Passing off

The operators of the Dining Experience contended that their use of the characters and materials from the sitcom did not amount to material protected by copyright. They also denied ‘passing off’ (essentially misrepresenting itself so customers would think the show was officially endorsed by Shazam) on the basis that their offering would be seen as an unofficial tribute show and not linked to the owners of any IP rights in Only Fools and Horses

The IPEC held, amongst other things, that the Dining Experience infringed Shazam’s copyrights and its marketing and name was contrary to the law of ‘passing off’.  The Deputy Judge importantly also held that the Dining Experience was not ‘fair dealing’ with Shazam’s copyrights, for the purposes of parody or pastiche.

Those working in the creative industries now also have some judicial guidance on what were previously quite untested defences of parody and pastiche.

Freedom of expression

As hinted above, Only Fools and Horses is a household favourite in the UK, and so the specific facts of the case likely led to such a strong ruling.  A concern from this, however, is that the decision arguably extends the rights of copyright owners too far and impedes on freedom of expression.  There is an important balance to be struck between IP rights and the free market: it could well be that this decision will stifle the creative industries.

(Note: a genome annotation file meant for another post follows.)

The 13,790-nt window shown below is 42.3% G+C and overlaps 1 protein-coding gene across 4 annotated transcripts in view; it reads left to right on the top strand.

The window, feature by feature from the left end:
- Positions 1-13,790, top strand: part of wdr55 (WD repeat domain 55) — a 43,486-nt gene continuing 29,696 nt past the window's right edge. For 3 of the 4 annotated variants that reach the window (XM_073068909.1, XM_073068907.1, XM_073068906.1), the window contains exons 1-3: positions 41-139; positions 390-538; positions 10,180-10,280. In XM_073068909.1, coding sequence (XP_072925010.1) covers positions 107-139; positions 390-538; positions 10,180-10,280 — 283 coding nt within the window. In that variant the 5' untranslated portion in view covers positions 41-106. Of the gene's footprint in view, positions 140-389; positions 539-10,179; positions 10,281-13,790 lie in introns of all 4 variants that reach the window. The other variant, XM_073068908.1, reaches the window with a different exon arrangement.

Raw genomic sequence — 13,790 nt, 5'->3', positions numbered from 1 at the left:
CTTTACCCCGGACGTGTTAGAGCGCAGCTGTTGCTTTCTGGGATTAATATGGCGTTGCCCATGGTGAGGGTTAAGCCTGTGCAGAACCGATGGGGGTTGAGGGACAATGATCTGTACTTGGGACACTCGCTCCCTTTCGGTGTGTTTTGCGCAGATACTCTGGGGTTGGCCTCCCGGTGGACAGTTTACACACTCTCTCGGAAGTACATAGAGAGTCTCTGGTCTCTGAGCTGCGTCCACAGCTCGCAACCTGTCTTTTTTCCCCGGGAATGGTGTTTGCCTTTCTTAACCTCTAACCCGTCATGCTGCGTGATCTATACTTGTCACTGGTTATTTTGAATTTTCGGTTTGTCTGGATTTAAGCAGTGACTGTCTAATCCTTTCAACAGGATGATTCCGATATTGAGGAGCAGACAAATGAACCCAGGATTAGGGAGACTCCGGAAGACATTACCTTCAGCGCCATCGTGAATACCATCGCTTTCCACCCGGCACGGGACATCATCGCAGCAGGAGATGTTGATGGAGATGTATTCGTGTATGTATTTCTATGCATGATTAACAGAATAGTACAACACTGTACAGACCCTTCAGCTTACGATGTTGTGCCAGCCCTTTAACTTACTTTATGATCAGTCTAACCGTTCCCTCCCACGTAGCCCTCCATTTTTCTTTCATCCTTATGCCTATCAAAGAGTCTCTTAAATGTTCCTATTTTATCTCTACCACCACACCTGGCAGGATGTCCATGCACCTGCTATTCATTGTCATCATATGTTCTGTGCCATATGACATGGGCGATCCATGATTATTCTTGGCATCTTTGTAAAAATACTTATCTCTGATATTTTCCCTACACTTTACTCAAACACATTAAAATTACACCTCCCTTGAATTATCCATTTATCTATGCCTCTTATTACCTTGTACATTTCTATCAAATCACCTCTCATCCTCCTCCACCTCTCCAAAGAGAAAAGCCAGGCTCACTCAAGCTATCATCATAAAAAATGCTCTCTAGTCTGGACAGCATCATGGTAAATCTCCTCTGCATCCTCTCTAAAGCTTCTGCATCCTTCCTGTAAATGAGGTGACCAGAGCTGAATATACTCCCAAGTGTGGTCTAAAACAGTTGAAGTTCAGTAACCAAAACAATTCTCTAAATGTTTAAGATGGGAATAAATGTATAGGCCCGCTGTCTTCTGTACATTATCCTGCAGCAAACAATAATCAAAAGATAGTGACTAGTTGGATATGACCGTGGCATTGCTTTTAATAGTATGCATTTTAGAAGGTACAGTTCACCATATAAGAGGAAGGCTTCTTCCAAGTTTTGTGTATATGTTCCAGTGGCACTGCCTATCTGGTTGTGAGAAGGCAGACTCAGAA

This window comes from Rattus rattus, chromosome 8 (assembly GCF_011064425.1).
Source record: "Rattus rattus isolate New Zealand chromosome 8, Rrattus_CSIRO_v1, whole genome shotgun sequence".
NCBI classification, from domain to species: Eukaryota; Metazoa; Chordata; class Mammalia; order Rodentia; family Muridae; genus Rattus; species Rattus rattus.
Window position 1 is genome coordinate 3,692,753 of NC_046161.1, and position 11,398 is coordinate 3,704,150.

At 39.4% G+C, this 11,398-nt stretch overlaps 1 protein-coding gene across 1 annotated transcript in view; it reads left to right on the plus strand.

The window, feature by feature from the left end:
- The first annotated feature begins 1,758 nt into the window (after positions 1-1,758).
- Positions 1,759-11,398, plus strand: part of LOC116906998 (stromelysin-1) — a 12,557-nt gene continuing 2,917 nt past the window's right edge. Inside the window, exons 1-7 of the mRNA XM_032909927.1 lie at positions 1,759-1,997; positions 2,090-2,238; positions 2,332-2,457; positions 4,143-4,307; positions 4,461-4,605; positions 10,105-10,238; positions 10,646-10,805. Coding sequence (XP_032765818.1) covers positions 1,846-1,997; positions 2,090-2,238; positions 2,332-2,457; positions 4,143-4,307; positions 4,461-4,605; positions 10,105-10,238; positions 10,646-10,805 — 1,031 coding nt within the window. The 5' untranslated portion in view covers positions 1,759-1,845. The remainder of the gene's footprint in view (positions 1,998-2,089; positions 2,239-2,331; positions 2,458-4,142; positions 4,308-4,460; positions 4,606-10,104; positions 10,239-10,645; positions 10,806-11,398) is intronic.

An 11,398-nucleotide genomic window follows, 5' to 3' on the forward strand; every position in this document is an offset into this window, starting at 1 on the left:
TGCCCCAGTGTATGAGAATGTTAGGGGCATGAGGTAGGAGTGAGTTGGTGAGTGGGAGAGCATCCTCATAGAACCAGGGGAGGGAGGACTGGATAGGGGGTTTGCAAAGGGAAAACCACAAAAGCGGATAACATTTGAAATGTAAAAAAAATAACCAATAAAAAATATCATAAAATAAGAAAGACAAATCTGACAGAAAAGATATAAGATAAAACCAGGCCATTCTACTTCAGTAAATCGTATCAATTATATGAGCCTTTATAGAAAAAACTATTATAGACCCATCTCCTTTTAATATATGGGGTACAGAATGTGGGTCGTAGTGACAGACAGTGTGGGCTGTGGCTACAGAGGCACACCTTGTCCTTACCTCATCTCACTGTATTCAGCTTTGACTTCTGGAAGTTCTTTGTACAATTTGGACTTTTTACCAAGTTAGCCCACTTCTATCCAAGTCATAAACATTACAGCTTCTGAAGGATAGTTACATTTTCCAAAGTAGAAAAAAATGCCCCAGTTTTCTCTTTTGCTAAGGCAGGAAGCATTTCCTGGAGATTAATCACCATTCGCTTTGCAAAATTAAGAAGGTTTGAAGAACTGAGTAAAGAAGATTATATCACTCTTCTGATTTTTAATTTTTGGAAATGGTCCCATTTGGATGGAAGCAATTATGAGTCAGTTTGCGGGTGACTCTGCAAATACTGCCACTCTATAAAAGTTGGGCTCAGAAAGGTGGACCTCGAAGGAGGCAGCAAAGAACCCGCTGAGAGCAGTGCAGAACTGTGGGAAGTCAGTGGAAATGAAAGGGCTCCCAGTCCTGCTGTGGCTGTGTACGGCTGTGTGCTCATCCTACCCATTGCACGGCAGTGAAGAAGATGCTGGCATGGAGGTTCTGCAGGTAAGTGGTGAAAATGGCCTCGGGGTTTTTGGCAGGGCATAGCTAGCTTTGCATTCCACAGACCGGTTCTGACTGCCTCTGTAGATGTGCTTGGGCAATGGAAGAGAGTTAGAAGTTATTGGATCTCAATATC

USA and EU comparison

The decision arguably draws the legal position in the UK closer to the USA, where fictional characters can be protected separately from their underlying works as derivative copyrights, provided that they are sufficiently unique and distinctive.

By comparison with the EU and the position in the UK prior to Brexit: the overriding case law and jurisprudence of the Court of Justice of the European Union is that parody evokes an existing work, while being noticeably different from it; and constitutes an expression of humour or mockery.  The ECJ (as it was then) has also noted that, unlike works that have been copied for the purpose of criticism and review, parody need not relate to the original work or mention the source of the parodied work. The parody also need not display an original character of its own, nor reasonably be attributed to a person other than the original author.  Although sounding rather opaque, the central tenet here is that a fair balance must be struck by the national courts between the interests and rights of copyright holders of the original works, and the freedom of expression of users of copyrighted works. 

The CJEU focus on the national courts being required to balance the competing interests is linked to the Copyright Directive (2001/29/EC): while parody is a recognised exception to copyright infringement in Article 5(3)(k), it is optional for EU member states to implement this exception into their national laws.  The UK amended its relevant national IP laws in 2014 to allow fair dealing with a copyright work for the purpose of caricature, parody or pastiche. By contrast, France, which is known for its relatively strict stance on copyright, already had a legislative parody exception in place for decades.

For more information on copyright and trademark protection, please reach out to your Novagraaf UK trademark attorney or contact us here.

Luke Portnow is a Trademark Attorney at Novagraaf in the UK